This will enable only a quick fix, and not ongoing observance. This requires a far more rigorous understanding of the way data comes into and moves through a business, including, but certainly not limited to, the technology involved.
Indeed, where an organisation is advanced enough to have already moved to the cloud, the additional dynamic to data usage that the cloud brings would logically make cloud providers the more suitable partner – provided they are not only cloud experts, but also genuine specialists in data management.
Many cloud providers purport to accommodate data management and privacy in their services, but few in fact have the history, knowledge or expertise to back it up. For many, data management is considered almost an add-on, in much the same way as an additional service such as back-up or disaster recovery.
In fact, only cloud providers that have built their original services around data management principles rather than the cloud basics of flexibility, uptime and scalability are suitably qualified to offer data management services – and DPO-as-a-Service most of all.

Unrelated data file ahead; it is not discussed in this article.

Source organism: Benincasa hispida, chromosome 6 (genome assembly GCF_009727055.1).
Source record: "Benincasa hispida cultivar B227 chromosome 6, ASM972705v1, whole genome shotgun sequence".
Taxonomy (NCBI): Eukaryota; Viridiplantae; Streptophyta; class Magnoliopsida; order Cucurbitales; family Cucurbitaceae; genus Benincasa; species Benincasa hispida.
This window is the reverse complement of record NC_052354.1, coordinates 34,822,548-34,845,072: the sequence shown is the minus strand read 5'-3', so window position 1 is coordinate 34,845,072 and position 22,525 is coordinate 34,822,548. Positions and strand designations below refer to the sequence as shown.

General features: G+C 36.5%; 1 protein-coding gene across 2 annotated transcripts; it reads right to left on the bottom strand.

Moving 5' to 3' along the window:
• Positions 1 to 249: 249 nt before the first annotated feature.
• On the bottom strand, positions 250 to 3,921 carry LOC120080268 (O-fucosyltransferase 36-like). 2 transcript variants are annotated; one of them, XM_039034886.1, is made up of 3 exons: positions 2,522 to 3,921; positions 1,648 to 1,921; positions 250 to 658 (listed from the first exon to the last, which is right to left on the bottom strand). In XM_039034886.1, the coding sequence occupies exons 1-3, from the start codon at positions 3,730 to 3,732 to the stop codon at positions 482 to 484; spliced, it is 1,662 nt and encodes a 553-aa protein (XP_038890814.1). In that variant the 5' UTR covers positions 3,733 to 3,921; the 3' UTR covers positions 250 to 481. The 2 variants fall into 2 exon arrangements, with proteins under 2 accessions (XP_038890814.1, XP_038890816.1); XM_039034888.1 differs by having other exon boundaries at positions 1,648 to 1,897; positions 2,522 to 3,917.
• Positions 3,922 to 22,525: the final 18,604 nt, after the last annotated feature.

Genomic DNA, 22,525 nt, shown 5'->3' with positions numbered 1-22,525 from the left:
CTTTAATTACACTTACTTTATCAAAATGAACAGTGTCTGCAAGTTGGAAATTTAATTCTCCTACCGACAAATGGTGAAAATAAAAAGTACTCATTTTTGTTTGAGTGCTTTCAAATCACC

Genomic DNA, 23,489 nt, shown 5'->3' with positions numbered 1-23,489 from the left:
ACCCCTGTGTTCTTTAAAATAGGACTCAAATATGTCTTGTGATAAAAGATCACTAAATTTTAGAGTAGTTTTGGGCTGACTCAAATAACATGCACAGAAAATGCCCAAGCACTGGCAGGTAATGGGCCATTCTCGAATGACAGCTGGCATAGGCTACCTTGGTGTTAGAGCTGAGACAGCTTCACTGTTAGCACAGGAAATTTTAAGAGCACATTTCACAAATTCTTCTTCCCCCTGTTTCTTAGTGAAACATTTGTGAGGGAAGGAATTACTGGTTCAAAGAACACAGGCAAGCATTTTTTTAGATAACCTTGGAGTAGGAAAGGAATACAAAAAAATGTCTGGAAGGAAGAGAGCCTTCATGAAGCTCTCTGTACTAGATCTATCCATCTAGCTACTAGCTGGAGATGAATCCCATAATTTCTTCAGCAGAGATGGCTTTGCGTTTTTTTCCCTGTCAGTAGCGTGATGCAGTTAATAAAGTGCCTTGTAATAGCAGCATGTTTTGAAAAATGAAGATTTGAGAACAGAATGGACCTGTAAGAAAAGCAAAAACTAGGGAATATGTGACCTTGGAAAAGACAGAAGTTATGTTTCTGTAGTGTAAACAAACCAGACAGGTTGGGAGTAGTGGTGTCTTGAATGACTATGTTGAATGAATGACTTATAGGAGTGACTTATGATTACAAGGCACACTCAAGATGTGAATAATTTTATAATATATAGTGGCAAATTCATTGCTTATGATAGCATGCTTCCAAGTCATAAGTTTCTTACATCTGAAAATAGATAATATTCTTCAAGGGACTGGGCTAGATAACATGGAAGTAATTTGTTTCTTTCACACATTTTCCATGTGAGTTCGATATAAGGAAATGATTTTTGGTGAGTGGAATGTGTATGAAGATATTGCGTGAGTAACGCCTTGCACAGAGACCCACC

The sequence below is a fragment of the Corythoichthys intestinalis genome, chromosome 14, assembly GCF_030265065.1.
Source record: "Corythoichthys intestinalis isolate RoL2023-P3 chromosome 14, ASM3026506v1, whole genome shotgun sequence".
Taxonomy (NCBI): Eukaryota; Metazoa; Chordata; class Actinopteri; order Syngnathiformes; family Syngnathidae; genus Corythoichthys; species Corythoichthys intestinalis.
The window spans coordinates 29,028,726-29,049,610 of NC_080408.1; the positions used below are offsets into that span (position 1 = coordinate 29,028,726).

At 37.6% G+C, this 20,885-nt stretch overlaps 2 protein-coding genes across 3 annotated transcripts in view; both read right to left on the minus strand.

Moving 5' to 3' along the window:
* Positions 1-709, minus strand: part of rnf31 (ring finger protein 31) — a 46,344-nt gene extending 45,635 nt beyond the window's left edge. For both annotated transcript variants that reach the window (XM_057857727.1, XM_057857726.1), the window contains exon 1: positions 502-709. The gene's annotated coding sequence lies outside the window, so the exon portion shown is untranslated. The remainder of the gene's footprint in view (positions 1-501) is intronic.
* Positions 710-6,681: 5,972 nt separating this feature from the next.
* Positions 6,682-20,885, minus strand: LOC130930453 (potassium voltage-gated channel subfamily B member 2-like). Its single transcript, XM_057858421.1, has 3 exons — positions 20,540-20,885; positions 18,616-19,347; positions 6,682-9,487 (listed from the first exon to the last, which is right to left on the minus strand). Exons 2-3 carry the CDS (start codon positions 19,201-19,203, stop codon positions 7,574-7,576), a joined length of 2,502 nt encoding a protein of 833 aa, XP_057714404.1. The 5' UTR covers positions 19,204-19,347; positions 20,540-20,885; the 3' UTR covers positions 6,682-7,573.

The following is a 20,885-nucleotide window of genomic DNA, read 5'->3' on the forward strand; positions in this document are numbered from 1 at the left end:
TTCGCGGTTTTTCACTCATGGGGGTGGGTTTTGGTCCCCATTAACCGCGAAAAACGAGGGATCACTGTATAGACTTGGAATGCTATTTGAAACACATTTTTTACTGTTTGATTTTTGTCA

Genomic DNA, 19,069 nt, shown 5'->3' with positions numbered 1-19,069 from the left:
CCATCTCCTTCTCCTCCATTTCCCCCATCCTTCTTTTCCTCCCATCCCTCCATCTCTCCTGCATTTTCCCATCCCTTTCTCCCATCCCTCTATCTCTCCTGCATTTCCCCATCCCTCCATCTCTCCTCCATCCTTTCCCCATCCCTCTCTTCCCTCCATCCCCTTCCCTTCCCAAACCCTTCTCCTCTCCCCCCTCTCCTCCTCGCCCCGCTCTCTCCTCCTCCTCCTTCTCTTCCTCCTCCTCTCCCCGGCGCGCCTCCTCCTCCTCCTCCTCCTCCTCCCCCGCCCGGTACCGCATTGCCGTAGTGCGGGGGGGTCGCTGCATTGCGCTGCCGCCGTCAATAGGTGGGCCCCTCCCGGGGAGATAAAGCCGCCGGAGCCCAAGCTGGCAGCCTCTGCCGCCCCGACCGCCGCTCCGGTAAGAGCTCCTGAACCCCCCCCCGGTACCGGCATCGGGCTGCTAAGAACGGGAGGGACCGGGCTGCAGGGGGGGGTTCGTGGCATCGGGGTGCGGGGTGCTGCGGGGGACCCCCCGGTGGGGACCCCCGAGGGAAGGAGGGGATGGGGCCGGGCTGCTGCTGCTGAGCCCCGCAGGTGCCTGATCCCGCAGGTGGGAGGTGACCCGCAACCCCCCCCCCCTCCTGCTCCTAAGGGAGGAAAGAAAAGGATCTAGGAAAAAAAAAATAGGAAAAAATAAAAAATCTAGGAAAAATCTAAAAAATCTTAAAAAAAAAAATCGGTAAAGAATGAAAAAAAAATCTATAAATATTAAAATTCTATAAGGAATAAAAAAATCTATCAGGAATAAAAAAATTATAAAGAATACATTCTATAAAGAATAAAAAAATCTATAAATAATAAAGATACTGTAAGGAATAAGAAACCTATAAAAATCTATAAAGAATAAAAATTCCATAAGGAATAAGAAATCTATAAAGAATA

This rare breed – capable of simultaneously advising on and implementing cloud strategy while also steeped in data management and surrounding legislative frameworks, including GDPR – can offer immediate access to not only consultancy but also sophisticated tools that can assist in fulfilling obligations on an ongoing basis.
Businesses are understandably concerned about the need for DPOs, and are naturally seeking external support in advance of the May deadline. So where the business’ data is held in the cloud, it is only natural to look to the cloud provider for advice on data management – but only if that provider genuinely has the suitable track record, focus and expertise.
Sourced by Sophie Chase-Borthwick, Global Lead – GDPR Services, Calligo